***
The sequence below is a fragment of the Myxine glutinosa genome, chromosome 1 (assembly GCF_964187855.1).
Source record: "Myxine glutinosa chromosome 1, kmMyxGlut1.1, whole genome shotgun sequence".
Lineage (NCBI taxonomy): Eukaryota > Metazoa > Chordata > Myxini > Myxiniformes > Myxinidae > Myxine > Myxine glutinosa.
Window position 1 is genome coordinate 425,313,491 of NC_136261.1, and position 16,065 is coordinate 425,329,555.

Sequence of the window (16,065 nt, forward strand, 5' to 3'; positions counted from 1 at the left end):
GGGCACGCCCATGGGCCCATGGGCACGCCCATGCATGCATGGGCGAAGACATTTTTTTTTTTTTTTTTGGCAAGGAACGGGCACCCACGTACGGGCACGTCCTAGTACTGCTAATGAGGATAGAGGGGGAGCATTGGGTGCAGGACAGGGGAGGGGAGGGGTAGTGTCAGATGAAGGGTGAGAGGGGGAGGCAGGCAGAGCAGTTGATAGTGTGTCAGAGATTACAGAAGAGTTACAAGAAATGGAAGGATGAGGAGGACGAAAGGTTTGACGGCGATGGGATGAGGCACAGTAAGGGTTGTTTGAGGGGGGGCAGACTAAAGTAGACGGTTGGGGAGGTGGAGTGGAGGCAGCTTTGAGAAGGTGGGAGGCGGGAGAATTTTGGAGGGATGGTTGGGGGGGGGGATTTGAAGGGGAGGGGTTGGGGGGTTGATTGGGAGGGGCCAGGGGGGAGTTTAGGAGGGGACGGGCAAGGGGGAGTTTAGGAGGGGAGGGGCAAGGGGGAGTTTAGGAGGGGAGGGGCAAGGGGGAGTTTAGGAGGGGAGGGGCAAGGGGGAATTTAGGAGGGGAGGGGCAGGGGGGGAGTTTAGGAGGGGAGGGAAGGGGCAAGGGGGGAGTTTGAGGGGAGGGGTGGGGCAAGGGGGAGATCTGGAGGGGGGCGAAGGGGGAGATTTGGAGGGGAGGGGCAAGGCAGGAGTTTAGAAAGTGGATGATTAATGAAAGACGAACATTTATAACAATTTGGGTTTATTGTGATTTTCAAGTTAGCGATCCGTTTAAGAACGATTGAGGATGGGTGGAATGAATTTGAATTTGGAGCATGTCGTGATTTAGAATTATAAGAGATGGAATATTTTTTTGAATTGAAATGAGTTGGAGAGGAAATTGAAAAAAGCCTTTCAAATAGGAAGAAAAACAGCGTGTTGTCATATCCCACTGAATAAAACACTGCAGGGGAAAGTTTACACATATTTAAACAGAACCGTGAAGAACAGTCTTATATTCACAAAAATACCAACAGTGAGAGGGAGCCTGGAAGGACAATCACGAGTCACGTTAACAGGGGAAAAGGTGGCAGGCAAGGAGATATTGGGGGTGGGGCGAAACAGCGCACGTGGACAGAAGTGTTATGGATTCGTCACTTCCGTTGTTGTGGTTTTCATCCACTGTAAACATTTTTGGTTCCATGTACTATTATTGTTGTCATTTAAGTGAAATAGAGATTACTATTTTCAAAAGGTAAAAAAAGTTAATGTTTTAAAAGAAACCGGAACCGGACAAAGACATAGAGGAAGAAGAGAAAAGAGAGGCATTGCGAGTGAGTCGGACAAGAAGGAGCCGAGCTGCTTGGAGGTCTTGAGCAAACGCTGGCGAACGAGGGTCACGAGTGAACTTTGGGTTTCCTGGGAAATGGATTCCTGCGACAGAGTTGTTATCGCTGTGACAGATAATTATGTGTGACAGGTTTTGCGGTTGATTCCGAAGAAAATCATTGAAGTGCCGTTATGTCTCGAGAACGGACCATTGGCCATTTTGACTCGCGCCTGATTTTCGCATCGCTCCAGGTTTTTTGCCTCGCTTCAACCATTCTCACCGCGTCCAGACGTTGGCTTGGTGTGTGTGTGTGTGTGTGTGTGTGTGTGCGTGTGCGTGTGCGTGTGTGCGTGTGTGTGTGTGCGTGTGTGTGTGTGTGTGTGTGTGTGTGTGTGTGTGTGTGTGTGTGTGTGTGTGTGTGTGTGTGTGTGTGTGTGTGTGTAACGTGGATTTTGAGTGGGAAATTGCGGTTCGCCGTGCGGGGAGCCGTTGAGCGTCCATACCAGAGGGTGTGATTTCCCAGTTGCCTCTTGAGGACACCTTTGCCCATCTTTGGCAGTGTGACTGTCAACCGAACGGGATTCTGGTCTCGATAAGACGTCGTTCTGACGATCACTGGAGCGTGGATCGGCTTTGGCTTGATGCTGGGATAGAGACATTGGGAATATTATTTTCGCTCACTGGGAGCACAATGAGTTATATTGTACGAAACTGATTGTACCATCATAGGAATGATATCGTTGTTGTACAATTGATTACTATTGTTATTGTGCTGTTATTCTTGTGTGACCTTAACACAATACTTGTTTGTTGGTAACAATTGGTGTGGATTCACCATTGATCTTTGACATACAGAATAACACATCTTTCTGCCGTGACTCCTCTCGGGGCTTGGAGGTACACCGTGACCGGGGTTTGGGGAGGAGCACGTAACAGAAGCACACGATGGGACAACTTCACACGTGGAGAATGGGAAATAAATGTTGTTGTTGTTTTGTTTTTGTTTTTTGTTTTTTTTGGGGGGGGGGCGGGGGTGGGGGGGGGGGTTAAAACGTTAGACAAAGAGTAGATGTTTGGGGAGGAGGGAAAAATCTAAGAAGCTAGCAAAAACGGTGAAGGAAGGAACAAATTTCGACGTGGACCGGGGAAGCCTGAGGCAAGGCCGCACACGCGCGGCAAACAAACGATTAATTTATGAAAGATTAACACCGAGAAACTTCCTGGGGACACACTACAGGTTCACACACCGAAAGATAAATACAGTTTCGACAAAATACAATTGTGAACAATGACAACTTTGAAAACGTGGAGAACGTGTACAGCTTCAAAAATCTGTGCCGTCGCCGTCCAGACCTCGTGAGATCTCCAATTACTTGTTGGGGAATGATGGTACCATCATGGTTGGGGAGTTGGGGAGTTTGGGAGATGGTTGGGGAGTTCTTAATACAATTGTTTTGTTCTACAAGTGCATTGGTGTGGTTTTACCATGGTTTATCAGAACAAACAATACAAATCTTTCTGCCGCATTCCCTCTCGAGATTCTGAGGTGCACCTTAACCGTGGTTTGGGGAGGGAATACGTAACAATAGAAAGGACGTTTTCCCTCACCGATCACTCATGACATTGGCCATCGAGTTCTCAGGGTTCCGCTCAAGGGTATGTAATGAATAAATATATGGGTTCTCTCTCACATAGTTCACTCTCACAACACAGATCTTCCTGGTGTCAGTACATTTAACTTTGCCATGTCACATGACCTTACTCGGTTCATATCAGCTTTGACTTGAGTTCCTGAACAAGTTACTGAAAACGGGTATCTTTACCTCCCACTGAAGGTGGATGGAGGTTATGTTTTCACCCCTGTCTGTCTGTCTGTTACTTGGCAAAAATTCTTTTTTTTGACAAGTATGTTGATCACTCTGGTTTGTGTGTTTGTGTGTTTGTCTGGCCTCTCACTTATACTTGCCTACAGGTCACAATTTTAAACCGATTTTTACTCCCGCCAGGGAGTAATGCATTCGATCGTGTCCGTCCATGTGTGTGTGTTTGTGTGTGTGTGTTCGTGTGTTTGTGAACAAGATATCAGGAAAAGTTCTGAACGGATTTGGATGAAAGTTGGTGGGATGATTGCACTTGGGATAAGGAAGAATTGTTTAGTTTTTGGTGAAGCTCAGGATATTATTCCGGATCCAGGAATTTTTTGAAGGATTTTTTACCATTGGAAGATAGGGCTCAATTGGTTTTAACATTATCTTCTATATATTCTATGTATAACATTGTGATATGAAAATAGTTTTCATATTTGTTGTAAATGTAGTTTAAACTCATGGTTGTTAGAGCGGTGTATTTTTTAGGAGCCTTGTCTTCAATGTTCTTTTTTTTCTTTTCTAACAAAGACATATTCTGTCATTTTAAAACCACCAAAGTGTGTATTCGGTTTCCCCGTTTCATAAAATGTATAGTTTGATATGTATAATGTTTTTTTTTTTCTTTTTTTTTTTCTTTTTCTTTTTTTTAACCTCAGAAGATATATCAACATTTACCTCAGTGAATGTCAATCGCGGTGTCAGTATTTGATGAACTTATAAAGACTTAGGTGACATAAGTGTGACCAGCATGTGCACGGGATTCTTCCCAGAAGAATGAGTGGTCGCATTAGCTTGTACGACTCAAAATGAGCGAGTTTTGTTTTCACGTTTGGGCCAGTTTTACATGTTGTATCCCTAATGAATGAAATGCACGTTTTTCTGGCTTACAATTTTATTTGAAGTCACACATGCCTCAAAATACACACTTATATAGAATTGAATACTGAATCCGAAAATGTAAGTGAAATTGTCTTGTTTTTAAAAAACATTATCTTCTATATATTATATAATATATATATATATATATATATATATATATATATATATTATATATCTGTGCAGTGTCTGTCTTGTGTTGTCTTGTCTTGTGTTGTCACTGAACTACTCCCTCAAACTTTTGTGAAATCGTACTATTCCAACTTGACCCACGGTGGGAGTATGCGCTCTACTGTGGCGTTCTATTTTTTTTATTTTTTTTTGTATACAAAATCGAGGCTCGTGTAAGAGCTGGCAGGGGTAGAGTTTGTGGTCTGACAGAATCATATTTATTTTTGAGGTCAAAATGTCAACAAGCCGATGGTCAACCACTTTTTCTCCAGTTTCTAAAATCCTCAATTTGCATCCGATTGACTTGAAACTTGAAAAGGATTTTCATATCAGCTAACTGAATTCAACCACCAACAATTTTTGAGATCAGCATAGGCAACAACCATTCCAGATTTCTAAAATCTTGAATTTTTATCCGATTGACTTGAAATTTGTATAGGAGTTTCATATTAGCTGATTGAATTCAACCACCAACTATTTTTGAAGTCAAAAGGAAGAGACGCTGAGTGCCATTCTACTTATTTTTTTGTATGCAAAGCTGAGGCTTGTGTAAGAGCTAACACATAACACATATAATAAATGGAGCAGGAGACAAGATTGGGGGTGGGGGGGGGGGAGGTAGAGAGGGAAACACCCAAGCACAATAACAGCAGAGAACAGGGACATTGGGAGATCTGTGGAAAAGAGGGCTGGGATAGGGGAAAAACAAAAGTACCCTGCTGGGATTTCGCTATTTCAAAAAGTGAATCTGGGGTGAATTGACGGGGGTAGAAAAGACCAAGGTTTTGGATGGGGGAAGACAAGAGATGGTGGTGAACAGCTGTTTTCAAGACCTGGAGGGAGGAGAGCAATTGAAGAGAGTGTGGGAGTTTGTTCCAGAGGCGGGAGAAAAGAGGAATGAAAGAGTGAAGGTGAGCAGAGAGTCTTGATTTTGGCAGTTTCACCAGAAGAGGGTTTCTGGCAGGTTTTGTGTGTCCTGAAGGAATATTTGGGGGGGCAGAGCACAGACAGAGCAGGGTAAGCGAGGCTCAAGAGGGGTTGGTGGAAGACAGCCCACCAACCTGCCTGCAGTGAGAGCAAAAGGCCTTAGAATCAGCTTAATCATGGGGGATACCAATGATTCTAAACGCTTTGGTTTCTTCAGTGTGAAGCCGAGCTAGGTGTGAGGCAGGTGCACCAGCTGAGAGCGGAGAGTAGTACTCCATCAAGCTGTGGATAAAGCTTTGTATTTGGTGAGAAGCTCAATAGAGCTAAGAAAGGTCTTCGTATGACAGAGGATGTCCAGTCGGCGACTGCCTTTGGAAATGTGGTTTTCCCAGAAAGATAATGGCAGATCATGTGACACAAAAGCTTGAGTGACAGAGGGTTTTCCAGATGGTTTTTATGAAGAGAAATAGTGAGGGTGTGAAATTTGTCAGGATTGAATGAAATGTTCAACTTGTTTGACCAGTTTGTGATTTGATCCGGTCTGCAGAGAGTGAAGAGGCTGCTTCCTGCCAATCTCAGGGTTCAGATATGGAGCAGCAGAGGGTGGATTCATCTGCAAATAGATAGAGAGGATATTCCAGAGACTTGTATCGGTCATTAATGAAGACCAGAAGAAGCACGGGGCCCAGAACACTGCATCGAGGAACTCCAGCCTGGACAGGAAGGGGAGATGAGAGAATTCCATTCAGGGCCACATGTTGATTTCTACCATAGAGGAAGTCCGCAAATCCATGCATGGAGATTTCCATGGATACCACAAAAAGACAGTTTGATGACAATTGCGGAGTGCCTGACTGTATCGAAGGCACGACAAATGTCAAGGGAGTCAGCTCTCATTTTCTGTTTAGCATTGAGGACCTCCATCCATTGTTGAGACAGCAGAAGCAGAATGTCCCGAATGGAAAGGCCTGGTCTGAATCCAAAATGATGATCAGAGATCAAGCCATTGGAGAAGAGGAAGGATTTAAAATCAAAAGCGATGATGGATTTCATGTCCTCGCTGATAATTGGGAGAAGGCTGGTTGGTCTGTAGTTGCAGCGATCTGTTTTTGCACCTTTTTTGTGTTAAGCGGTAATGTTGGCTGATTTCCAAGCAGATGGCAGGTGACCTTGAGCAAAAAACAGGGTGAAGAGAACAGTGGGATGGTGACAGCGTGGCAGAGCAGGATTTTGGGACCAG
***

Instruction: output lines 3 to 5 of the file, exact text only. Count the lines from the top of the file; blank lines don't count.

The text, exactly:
Lineage (NCBI taxonomy): Eukaryota > Metazoa > Chordata > Myxini > Myxiniformes > Myxinidae > Myxine > Myxine glutinosa.
Window position 1 is genome coordinate 425,313,491 of NC_136261.1, and position 16,065 is coordinate 425,329,555.

Sequence of the window (16,065 nt, forward strand, 5' to 3'; positions counted from 1 at the left end):